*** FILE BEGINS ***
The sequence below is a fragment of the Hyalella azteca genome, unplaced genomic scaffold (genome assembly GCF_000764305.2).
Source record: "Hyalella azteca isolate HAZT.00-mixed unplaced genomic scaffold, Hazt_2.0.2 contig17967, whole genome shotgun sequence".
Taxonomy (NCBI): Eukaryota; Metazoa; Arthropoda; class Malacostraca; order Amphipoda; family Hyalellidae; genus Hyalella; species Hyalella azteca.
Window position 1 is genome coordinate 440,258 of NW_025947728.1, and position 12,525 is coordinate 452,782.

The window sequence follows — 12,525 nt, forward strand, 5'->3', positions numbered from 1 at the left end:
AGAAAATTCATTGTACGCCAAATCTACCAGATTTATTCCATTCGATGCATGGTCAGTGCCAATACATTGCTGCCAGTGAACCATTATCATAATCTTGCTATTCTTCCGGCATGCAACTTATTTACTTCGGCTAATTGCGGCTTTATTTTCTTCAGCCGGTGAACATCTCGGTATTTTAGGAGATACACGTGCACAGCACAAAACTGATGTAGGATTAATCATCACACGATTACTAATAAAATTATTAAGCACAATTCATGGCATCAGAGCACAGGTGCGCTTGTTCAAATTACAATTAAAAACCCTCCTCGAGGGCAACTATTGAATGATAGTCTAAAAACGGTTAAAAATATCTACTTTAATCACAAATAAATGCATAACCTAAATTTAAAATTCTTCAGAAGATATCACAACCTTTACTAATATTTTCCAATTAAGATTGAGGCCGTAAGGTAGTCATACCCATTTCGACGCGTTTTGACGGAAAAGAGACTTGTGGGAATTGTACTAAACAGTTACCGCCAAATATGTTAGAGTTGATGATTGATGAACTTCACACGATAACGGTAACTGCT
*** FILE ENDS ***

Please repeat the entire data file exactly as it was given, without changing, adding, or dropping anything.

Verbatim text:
The sequence below is a fragment of the Hyalella azteca genome, unplaced genomic scaffold (genome assembly GCF_000764305.2).
Source record: "Hyalella azteca isolate HAZT.00-mixed unplaced genomic scaffold, Hazt_2.0.2 contig17967, whole genome shotgun sequence".
Taxonomy (NCBI): Eukaryota; Metazoa; Arthropoda; class Malacostraca; order Amphipoda; family Hyalellidae; genus Hyalella; species Hyalella azteca.
Window position 1 is genome coordinate 440,258 of NW_025947728.1, and position 12,525 is coordinate 452,782.

The window sequence follows — 12,525 nt, forward strand, 5'->3', positions numbered from 1 at the left end:
AGAAAATTCATTGTACGCCAAATCTACCAGATTTATTCCATTCGATGCATGGTCAGTGCCAATACATTGCTGCCAGTGAACCATTATCATAATCTTGCTATTCTTCCGGCATGCAACTTATTTACTTCGGCTAATTGCGGCTTTATTTTCTTCAGCCGGTGAACATCTCGGTATTTTAGGAGATACACGTGCACAGCACAAAACTGATGTAGGATTAATCATCACACGATTACTAATAAAATTATTAAGCACAATTCATGGCATCAGAGCACAGGTGCGCTTGTTCAAATTACAATTAAAAACCCTCCTCGAGGGCAACTATTGAATGATAGTCTAAAAACGGTTAAAAATATCTACTTTAATCACAAATAAATGCATAACCTAAATTTAAAATTCTTCAGAAGATATCACAACCTTTACTAATATTTTCCAATTAAGATTGAGGCCGTAAGGTAGTCATACCCATTTCGACGCGTTTTGACGGAAAAGAGACTTGTGGGAATTGTACTAAACAGTTACCGCCAAATATGTTAGAGTTGATGATTGATGAACTTCACACGATAACGGTAACTGCT